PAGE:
Eurovision Wrong Contest

The FA Cup Final is today, but I am naturally more interested in the Gay FA Cup Final, namely Eurovision, which kicks off at 8pm tonight.

There’s lots of chatter about the UK’s entry this year. After several years of lacklustre performances, earning few points from either the jury or televote, the BBC has changed direction. This year, the UK has gone with an innovative, risky strategy of entering a decent song with a likeable performer. It seems to have paid off, as Space Man is actually being talked about as a possible winner. Sam Ryder immediately piqued my interest in his song by releasing a lyric video based on teletext, albeit fake teletext that was just unrealistic enough to annoy me.

But I don’t want to talk about the front-runners. No, I am far more interested in the poor artists who poured their heart and soul into their song and performance, only to get perfunctorily booted out at the semi-final stage. Let’s take a moment to acknowledge the performances that failed to get through because Europeans apparently wanted a load of tedious ballads instead.

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The Birdie Song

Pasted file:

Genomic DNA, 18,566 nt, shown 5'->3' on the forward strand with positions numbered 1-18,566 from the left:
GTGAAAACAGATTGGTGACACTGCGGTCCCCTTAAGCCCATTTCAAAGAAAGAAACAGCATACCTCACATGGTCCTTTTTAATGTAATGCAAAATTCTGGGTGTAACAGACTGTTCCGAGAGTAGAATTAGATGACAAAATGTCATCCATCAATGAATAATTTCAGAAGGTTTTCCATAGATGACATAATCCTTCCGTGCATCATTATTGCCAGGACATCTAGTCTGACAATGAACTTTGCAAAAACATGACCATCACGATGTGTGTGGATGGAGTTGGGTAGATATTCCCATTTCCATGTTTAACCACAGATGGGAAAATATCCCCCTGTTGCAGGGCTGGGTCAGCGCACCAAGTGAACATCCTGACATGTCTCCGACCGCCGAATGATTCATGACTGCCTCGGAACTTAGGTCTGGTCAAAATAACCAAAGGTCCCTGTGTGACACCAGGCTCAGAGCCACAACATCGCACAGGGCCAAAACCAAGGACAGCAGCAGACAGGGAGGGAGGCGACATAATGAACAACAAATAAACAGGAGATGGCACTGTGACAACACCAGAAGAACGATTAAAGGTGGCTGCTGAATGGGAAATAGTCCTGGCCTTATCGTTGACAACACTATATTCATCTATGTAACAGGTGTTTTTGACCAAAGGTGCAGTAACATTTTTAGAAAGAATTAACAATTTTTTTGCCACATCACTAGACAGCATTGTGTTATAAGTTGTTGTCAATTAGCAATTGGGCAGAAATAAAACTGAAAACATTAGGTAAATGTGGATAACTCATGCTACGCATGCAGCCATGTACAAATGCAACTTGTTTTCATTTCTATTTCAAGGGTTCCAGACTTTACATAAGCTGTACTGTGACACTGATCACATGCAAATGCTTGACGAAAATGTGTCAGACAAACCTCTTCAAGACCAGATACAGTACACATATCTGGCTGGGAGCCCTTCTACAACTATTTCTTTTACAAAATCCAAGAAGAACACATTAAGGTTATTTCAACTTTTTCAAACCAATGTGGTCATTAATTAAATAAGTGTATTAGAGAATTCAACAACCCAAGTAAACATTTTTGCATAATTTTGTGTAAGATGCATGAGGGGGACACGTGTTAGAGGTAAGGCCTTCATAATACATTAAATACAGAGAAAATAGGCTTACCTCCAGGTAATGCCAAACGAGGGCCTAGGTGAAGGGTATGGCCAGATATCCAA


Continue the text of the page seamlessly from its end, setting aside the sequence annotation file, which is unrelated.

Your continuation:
Firebird is a new film which has been doing the rounds on the LGBT film festival circuit for the last year or so, garnering mostly positive reviews. It has finally had a wider release, hence why I trekked out to Cheshire Oaks last week with a voucher code in my pocket.

Set on a military base in Soviet-occupied Estonia in 1977, Firebird tells the story of Sergey (Tom Prior), a young soldier in the Soviet army, who falls for his new commanding officer Roman (Oleg Zagorodnii). The pair embark on an illicit love affair, forced to keep it secret from everyone, in an era when homosexuality is very much illegal.

The film is based on the true story of Sergey Fetisov and his memoir A Tale about Roman. Sadly the real Sergey died in 2017, but he was able to provide his input to the cast and the director, Peeter Rebane, while the film was in pre-production, and the film is dedicated to his memory.

An added poignancy came from the knowledge that Oleg Zagorodnii, who plays Sergey’s clandestine lover, Roman, is not on the promotional tour for the film. Instead, he is in his home city of Kyiv, helping to defend Ukraine from another occupation.

Firebird is a wonderful piece of work. Beautifully filmed, with great performances from the cast – Prior and Zagorodnii are excellent and utterly believable as a couple.

Disappointingly, the film seems to be only on very limited release, but it is well worth seeking out.

Also… Tom Prior. Just look at him.

Firebird is on limited release in the UK, USA and probably some other places. Go to firebirdmovie.com for tickets and showtimes. It is released on DVD on 6th June.